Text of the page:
'The Enemy Within'
Based on Dr. Corky Becker, Public Conversations Project
A difficult conversation can trigger in us
protective but unhelpful reactions.
Our brains are wired to actively watch out for dangers
and by that at times prevent us from creating constructive interactions.
When there’s a lot at stake and we feel under attack,
our brain releases hormones to make us hyper-alert,
with Physical Effects such as: a racing heart or sweaty palms.
At the same time our brain triggers Psychological Effects
and can initiate that our capacity to think shuts down.
We have three areas in our brain that play very different roles in our reactions.
Which of them takes charge in us depends on our level of perceived threat.
Our Survival Center aims to keep us safe. It prompts our flight-fight-freeze response to danger.
Our Emotional Center gives meaning to our feelings. It can “replay” responses to dangerous experiences of the past during harmless situations.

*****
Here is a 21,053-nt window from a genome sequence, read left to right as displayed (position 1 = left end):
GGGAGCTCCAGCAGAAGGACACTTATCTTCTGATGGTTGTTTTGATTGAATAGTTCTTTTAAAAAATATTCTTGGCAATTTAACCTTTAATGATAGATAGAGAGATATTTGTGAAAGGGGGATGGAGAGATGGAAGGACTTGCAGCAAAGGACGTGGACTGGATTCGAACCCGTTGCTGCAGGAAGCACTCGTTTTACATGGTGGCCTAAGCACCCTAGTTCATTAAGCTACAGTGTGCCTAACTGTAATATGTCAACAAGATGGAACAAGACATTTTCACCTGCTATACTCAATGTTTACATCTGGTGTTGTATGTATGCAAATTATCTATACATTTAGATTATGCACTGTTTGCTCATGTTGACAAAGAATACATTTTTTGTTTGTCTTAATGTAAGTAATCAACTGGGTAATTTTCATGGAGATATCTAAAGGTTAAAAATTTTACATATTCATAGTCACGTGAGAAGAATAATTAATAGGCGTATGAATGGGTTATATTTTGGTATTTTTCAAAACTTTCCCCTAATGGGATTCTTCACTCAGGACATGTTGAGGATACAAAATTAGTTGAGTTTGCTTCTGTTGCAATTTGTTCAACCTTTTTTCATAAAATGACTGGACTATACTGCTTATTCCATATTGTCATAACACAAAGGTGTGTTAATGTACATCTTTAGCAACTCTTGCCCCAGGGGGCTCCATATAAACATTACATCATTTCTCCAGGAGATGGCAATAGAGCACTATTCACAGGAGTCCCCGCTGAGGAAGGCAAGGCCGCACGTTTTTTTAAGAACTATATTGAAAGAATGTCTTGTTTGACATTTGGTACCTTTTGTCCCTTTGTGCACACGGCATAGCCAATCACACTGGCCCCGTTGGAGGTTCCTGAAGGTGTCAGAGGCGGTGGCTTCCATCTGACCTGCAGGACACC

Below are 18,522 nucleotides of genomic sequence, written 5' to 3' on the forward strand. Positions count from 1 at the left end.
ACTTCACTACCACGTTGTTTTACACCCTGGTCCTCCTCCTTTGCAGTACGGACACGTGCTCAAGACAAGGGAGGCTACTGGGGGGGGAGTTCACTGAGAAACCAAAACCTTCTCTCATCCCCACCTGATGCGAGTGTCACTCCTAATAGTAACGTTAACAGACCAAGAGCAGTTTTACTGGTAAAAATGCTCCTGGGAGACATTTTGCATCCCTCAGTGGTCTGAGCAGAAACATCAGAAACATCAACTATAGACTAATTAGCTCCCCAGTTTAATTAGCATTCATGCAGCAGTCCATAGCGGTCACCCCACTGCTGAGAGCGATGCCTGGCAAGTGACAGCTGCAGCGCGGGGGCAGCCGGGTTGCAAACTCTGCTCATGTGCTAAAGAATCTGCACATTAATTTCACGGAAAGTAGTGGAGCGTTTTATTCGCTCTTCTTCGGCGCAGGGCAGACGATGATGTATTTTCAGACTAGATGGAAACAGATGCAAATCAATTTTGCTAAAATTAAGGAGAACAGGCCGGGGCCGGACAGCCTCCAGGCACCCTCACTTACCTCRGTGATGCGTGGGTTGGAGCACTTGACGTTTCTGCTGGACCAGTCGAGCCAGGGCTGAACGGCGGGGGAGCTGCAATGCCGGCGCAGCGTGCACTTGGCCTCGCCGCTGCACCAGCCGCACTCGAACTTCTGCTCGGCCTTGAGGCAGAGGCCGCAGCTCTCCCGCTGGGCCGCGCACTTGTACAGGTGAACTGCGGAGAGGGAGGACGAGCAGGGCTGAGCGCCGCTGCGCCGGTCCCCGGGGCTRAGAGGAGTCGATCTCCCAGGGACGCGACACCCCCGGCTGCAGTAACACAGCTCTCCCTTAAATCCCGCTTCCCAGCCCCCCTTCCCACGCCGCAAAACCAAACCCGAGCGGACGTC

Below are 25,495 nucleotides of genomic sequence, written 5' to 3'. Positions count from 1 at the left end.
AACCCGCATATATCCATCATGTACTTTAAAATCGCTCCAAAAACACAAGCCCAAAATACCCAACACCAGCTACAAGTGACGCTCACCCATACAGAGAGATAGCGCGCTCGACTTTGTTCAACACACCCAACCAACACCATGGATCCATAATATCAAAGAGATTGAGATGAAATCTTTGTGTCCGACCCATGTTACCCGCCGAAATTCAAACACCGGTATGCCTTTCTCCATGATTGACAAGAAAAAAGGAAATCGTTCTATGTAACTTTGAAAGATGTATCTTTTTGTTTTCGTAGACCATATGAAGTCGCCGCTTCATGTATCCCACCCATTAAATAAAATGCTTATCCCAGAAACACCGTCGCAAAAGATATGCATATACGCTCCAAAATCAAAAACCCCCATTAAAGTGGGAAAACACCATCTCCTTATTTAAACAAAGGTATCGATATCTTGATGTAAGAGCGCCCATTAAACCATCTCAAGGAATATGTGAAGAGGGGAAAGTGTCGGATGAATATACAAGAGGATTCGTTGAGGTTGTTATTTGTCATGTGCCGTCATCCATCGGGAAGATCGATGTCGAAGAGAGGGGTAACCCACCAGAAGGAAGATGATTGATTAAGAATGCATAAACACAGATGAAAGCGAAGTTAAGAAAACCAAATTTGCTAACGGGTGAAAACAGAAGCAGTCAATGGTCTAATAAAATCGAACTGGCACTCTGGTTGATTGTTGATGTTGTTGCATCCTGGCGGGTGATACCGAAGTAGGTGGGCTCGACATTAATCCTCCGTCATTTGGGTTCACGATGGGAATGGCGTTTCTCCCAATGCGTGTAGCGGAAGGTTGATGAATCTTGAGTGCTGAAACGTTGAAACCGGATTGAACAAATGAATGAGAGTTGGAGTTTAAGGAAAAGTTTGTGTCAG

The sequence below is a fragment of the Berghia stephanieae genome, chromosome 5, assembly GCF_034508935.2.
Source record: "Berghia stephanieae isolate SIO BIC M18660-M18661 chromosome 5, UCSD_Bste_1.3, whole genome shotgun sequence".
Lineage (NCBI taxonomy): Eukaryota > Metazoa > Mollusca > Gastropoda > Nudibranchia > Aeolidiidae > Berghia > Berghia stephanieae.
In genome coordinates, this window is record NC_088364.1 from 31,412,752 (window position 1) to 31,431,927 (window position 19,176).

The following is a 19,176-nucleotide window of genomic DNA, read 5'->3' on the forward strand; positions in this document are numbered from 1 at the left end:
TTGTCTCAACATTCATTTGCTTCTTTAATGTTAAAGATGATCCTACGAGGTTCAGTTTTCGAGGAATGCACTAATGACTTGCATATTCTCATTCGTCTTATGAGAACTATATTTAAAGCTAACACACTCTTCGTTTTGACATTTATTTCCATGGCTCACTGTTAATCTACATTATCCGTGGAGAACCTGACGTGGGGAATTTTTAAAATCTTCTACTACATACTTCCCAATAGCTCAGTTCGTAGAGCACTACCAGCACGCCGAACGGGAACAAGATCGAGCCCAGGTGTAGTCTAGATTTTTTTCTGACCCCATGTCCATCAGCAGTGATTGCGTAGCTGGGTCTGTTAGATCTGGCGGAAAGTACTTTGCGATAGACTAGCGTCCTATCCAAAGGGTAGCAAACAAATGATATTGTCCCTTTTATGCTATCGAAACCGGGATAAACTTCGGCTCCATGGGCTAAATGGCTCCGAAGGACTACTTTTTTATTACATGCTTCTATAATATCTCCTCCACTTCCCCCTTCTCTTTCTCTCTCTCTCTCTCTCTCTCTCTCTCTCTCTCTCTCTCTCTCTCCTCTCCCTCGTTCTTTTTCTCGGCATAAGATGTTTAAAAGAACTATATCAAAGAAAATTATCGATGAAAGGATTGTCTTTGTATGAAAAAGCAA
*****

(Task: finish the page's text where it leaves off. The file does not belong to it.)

Our Logic Center is the most evolved part of our brain. It enables us to pause before we act, focus our attention, cultivate empathy, and develop insights.
When our ‘Logic Center’ is active and in charge, our brain is at its most effective and is able to reflect, organize, and be creative.
Yet, when we feel extreme threat our ‘Survival Center’ hijacks our thoughts, feelings, and behavior.
In the survival state, we cannot access our thinking brain;
and we are unable to listen and learn.
Our higher brain shuts down and we are
not receptive to new information.
So our capacity for constructive exchange is sharply compromised!
Our Times are complex and we have to cultivate our capacity
to listen to and understand multiple perspectives.
Instead of attacking, withdrawing, or going silent,
we need to be able to manage our perceptions of dangers
in order to be able to cooperate and solve problems.